Seemingly overnight, the pandemic forever changed how we think about careers and the workplace. It’s a very different landscape than it was in March, 2020 when everything paused.
Suddenly, working from home became a reality for jobs that had traditionally been thought of as 100% in-office. Online entrepreneurship became a realistic option for people who had never entertained such a path.
New opportunities in tech, healthcare, and other high demand industries emerged. What the work world learned is that there is more than one way to “do work”. People learned more about their preferences, their options, and, yes, even their deal breakers.
Fast forward to today and lots of adults are finding themselves at a crossroads. Some are entering the workplace for the first time. Others are contemplating a move to a new career and looking at options.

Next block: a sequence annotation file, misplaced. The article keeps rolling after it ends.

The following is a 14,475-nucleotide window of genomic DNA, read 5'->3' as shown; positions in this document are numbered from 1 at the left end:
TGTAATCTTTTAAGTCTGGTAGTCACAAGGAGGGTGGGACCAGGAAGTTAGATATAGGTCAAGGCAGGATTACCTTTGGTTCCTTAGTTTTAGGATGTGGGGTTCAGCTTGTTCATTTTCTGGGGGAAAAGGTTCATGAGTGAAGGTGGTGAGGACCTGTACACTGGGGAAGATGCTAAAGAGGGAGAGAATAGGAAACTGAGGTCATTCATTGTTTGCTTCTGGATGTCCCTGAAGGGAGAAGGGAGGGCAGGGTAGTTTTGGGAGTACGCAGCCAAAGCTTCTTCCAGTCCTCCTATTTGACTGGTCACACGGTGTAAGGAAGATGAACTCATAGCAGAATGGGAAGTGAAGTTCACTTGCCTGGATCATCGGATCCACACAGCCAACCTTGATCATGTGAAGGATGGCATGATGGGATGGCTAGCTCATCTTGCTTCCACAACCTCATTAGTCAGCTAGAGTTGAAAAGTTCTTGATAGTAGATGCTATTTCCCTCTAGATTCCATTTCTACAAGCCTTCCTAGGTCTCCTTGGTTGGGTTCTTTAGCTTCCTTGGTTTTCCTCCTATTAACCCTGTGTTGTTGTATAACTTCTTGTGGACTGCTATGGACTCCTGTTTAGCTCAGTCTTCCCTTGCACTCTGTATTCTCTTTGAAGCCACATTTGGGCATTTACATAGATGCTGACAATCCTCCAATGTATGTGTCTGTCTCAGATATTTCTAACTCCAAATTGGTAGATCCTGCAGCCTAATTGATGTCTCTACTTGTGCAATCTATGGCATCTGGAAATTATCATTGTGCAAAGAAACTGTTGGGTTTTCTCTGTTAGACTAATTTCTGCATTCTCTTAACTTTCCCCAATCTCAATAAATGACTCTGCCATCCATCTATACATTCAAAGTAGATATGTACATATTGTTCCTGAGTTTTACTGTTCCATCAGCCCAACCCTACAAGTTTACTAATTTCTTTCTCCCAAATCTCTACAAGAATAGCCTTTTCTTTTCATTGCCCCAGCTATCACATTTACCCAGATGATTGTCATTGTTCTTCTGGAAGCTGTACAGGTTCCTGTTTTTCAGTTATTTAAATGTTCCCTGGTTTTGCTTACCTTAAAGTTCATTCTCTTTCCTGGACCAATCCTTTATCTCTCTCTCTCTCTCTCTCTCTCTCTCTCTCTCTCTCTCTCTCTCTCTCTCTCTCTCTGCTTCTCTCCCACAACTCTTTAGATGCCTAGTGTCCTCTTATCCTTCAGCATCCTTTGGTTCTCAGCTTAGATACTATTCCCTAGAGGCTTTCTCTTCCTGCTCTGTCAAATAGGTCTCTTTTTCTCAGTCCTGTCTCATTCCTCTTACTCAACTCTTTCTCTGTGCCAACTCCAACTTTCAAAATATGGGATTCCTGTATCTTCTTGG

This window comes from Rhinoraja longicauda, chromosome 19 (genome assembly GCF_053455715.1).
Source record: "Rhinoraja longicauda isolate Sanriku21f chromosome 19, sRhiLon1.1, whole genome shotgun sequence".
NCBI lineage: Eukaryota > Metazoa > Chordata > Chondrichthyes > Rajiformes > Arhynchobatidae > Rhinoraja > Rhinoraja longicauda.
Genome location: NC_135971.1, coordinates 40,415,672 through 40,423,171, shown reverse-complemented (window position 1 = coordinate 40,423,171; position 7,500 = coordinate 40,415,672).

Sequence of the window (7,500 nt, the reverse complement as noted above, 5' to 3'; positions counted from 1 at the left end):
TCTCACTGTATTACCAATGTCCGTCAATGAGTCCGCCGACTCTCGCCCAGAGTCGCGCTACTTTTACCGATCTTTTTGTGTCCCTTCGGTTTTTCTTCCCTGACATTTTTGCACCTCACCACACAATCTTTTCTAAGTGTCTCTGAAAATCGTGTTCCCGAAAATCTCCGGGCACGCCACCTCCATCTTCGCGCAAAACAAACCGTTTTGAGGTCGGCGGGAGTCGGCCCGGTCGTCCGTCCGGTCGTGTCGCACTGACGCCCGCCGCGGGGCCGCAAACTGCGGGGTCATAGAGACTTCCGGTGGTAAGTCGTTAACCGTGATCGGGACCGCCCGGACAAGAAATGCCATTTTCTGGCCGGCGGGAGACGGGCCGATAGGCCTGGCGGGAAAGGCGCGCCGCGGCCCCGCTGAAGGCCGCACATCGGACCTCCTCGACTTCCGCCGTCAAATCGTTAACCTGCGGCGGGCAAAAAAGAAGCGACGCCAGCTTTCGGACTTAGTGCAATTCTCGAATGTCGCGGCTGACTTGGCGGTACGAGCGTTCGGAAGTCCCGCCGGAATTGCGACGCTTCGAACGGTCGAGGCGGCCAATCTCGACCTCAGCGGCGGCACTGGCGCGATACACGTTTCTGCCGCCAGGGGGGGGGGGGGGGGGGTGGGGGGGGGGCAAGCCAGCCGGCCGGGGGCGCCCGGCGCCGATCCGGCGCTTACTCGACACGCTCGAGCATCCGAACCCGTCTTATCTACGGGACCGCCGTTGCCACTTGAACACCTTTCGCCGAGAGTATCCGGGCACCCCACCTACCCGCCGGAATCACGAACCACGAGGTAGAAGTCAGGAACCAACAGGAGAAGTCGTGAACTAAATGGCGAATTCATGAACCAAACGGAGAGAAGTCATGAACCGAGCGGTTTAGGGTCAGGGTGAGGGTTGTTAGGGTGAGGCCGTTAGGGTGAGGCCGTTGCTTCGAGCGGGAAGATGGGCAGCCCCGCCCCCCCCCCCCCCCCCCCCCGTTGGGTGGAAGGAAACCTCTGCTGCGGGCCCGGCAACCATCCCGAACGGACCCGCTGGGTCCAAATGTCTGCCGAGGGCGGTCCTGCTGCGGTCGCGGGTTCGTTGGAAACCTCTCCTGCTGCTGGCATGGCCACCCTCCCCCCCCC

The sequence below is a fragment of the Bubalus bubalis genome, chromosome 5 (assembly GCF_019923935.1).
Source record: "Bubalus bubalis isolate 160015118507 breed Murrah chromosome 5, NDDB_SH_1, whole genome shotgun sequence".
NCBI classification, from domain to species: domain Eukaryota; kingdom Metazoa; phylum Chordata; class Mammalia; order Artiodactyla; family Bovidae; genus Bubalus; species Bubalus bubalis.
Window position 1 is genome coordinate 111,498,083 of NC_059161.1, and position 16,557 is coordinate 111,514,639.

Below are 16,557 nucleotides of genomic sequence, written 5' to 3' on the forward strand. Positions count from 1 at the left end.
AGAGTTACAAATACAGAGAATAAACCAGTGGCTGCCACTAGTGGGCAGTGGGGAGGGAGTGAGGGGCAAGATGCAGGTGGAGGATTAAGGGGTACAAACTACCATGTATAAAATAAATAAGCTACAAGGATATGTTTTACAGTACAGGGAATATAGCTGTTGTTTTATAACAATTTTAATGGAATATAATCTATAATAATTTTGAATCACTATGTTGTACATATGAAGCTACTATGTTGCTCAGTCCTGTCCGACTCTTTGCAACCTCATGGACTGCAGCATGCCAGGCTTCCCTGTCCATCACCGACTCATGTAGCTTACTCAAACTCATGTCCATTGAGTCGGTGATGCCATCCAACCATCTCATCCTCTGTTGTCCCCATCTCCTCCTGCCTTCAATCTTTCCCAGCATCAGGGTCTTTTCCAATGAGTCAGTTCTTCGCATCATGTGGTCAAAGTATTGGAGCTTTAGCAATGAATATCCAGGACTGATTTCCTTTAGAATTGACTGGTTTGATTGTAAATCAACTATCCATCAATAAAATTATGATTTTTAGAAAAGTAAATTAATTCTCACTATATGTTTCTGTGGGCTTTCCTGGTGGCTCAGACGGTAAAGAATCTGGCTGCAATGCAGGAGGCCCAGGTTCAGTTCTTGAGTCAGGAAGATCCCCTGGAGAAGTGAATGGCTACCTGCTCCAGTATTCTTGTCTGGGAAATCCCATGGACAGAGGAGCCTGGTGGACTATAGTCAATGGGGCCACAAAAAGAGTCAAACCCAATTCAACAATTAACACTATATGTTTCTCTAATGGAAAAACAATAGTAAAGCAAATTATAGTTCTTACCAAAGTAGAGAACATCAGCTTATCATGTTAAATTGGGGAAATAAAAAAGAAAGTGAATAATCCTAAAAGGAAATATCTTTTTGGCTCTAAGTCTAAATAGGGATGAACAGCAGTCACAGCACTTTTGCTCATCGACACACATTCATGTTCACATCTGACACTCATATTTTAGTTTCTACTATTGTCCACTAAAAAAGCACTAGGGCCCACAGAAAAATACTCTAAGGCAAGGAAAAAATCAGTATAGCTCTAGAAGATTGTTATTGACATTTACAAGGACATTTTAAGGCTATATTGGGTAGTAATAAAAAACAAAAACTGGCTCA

Still others find that their old job is either gone or changed in ways that just don’t fit them anymore. This dilemma can leave you feeling stressed out, anxious, and even a little lost. If this sounds like you, you’re not alone. Choosing a fulfilling career path doesn’t always happen easily and without some stress.
The good news is, you don’t have to go it alone. There are professionals specially trained to help you navigate the world of work and choose a path that is right for you. Whether you’re fresh out of school or a mid-life career changer, a career counselor can help you explore possibilities and find your perfect fit. Let’s take a closer look at career counseling and how it can help you find that just-right career fit.
What is career counseling?
When you think of career counseling, you may harken back to your senior year in high school when you met with the guidance counselor for the standard, “What do you want to do after you graduate?” meeting. The counselor may have even offered you some information or some questionnaires about careers. While high school guidance is helpful, choosing, adapting and changing career paths requires much more in-depth attention.